Apps running with greater reliability than they did in-house, CIO says--and IT's budget down 30%. Here's a look at Domino's sweet cloud arrangement.

Charles Babcock, Editor at Large, Cloud

June 27, 2011

4 Min Read

Whittington notes that Florida Crystals' manufacturing systems remain on premises, not because they can't be run in the cloud but because there's still internal resistance to the move: "A number of manufacturing applications are still on-premises because the manufacturing folks have the old mindset," said Whittington.

Nevertheless, he's closed most of his data center, a move reflected in the fact that his peers would need 90 people to run the SAP applications that he's using, while he has three. Three people: a Basis manager--the SAP environment includes an ABAP language Basis technology platform for all apps--and two network managers constitute his SAP IT staff. His applications include most of SAP ERP, time-keeping, logistics, payroll, order management, invoice management, customer relationship management, and business intelligence. In addition to manufacturing, the main things still on premises are Microsoft Office applications, file, and print.

The movement of applications out of West Palm Beach occurred in several steps. Some applications were first placed on co-location servers 10 years ago with help from Adjoined Consulting, a specialist in packaged consumer goods IT, among other things. Rogers was a principal of Adjoined, which was eventually acquired by an outsourcing firm that was in turn acquired by Capgemini. Rogers left Capgemini with the former CTO of Adjoined, Kevin Reid, to form Virtustream.

"We wanted to bring the efficiency of full virtualization to the enterprise applications space," said Rogers over breakfast. By that he means the application server has to be correctly configured in a virtual machine to work with the application in its virtual machine, and the right connections established to the database. "You can kill yourself in a SAP environment ... If you don't have the app servers configured properly, it will bring you to your knees," he says.

After breakfast at the W last week, Whittington and Rogers presented a workshop at Structure 2011--"Best Practices for Enterprise Cloud Efficiencies"--on moving enterprise applications into the cloud. Their presentation was only lightly attended--it was competing with another event, lunch. One person who was there, Jack Shen, director/CTO of CBC Capital, listened carefully and asked questions at the end. I asked him afterward what he thought of the "enterprise cloud."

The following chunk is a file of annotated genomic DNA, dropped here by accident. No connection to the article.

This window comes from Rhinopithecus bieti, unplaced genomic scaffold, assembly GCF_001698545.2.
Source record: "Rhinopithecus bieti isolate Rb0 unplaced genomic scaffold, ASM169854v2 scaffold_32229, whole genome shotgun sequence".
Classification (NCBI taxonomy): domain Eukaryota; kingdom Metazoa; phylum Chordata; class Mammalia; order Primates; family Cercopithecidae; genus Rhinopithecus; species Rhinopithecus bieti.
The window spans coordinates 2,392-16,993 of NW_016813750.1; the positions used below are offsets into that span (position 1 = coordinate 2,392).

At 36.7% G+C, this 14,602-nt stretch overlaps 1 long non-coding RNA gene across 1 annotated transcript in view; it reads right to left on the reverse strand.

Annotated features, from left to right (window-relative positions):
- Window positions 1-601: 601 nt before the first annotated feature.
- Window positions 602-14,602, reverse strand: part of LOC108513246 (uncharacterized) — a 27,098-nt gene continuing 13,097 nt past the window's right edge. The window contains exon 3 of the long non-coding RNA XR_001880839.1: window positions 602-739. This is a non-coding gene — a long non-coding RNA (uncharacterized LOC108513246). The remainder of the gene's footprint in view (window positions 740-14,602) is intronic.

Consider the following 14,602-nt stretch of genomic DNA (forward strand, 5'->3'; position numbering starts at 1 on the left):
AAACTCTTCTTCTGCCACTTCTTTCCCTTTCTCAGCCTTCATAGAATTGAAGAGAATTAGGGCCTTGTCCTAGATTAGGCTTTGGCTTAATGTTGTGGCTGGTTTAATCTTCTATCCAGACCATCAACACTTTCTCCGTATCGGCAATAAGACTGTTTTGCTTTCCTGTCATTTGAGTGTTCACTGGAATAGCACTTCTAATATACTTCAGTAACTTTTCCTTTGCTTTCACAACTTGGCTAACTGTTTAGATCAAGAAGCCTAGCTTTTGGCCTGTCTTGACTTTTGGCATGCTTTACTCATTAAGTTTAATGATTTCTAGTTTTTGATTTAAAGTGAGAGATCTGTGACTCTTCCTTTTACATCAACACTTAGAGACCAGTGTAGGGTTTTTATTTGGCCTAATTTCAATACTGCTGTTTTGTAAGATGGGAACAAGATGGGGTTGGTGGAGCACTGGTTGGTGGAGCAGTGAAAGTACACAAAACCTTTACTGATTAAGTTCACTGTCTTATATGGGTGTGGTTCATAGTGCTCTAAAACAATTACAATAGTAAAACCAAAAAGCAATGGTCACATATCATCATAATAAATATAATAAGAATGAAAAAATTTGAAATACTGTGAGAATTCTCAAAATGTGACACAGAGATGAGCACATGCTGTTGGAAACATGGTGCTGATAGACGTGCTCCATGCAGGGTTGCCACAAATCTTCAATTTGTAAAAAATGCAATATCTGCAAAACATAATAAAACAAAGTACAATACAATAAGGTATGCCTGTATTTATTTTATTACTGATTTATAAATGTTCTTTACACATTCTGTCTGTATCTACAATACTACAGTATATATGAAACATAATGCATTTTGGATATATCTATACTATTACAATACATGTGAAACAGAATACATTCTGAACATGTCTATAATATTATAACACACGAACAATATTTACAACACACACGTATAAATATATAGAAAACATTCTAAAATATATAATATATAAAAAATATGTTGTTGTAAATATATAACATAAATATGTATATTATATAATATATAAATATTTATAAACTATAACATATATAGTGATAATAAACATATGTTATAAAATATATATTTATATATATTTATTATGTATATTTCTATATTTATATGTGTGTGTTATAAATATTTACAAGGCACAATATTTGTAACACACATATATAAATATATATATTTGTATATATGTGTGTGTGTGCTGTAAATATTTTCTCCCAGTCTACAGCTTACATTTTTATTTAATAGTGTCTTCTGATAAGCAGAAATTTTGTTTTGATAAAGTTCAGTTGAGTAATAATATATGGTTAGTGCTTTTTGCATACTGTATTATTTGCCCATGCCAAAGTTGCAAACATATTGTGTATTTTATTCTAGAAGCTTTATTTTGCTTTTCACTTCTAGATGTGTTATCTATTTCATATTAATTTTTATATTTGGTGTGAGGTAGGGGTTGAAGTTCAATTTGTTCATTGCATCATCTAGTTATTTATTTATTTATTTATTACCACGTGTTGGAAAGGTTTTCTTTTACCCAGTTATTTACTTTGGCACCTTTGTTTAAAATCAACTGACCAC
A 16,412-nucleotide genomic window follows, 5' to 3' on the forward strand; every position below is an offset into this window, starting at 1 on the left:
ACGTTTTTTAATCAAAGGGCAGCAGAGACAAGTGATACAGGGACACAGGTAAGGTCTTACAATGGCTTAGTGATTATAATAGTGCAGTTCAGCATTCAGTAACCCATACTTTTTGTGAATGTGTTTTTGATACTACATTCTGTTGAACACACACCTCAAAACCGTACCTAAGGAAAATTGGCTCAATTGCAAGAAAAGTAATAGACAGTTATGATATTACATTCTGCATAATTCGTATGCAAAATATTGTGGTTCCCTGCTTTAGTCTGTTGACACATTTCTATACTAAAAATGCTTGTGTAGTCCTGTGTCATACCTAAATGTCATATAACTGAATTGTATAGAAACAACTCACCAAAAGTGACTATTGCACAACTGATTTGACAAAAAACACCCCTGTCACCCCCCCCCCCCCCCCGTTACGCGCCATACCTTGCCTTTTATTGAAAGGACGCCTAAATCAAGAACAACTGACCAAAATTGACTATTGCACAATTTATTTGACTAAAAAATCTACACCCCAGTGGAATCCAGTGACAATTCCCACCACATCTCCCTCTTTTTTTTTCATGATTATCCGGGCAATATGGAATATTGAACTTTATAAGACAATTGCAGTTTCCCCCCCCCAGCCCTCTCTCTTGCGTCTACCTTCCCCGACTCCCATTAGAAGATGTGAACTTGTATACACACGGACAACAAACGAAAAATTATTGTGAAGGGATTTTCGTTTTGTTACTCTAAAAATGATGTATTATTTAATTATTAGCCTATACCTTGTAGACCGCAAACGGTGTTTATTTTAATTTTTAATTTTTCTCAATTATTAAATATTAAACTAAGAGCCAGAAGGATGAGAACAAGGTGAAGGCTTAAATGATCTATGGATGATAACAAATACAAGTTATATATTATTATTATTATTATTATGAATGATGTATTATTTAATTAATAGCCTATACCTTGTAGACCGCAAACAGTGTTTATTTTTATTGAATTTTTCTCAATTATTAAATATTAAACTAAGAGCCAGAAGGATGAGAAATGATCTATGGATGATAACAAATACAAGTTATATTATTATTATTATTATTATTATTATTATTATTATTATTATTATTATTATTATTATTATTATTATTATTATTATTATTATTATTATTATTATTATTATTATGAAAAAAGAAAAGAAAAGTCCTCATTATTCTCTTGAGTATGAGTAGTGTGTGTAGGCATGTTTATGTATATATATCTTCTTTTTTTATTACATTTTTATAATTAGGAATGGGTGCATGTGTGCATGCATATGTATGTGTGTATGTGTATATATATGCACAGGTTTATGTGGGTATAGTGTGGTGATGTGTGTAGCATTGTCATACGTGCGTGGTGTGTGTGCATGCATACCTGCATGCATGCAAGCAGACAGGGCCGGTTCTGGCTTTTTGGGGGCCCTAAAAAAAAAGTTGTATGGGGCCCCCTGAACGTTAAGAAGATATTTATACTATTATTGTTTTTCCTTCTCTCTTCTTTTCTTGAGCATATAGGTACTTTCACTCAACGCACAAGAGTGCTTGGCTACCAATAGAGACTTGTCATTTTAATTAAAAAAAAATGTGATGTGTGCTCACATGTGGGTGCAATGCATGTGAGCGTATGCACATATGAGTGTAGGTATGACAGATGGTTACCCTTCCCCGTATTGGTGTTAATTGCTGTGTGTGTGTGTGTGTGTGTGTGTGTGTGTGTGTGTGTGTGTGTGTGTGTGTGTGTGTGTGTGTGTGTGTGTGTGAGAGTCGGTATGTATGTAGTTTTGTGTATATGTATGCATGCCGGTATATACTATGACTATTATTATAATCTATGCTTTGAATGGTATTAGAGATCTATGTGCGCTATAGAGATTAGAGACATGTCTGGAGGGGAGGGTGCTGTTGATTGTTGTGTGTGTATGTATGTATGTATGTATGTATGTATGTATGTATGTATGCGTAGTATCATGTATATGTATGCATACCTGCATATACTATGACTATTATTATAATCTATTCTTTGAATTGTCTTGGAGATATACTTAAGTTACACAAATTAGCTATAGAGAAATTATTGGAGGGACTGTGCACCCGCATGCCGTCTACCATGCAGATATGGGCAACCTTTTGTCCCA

"We did something similar 12 years ago. We called it outsourcing. It's not really new in the enterprise space," he said.

Shen has a point, although outsourcers did not run client applications in multitenant setting on commodity servers. Part of what's different about cloud computing is that it rolls up a number of baseline advances--multi-core x86 servers, virtualization, and Internet-based networking--with a new way of distributing compute power and charging for it. Virtustream is doing that.

What caught Shen's eye was the usage-based pricing. Amazon Web Services has a price list for hourly usage for certain instance sizes. Virtustream has charges that are more closely based on actual usage, which can vary widely from one hour to another for ERP apps. It measures usage in "infrastructure" or "i units," with I/O weighing in heavily as a measure of actual activity. For example, Virtustream offers baseline pricing, when the customer knows how much CPU, RAM, and I/O activity he'll need. It has on-demand pricing for customers who want some elasticity built into their servers and they pay a higher-than-baseline price for it. Then Virtustream adds "beyond demand" pricing, where resources are guaranteed by the supplier regardless of demand level, with actual usage measured in "i units" that include I/O. It naturally carries a higher price.

"I don't get billed by VM. I get billed for what actually happens," said Whittington. Said Shen: "The I/O metric as a basis for billing, that's an innovation."

Whittington has taken a calculated risk that his SAP production applications will work just as well in a remote data center as they would in his data center. If he's wrong, and Florida Crystals suffers a business outage due to lack of accessibility to its systems, he'll be the goat. But if those 30% savings in IT operations pile up reliably year after year, he'll be a leading industry figure.

Whittington thinks he is getting reliable operations with secure data. He noted Amazon's service outage over the Easter Weekend but thinks Virtustream, which operates three of its own data centers, knows its "enterprise cloud" approach will be jeopardized if it ever experiences a similar temporary outage.

Rogers also claims he's aware of what a similar incident might do: "We stapled those accounts backwards to our foreheads," he said.

Charles Babcock is an editor-at-large for InformationWeek.

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About the Author(s)

Charles Babcock

Editor at Large, Cloud

Charles Babcock is an editor-at-large for InformationWeek and author of Management Strategies for the Cloud Revolution, a McGraw-Hill book. He is the former editor-in-chief of Digital News, former software editor of Computerworld and former technology editor of Interactive Week. He is a graduate of Syracuse University where he obtained a bachelor's degree in journalism. He joined the publication in 2003.

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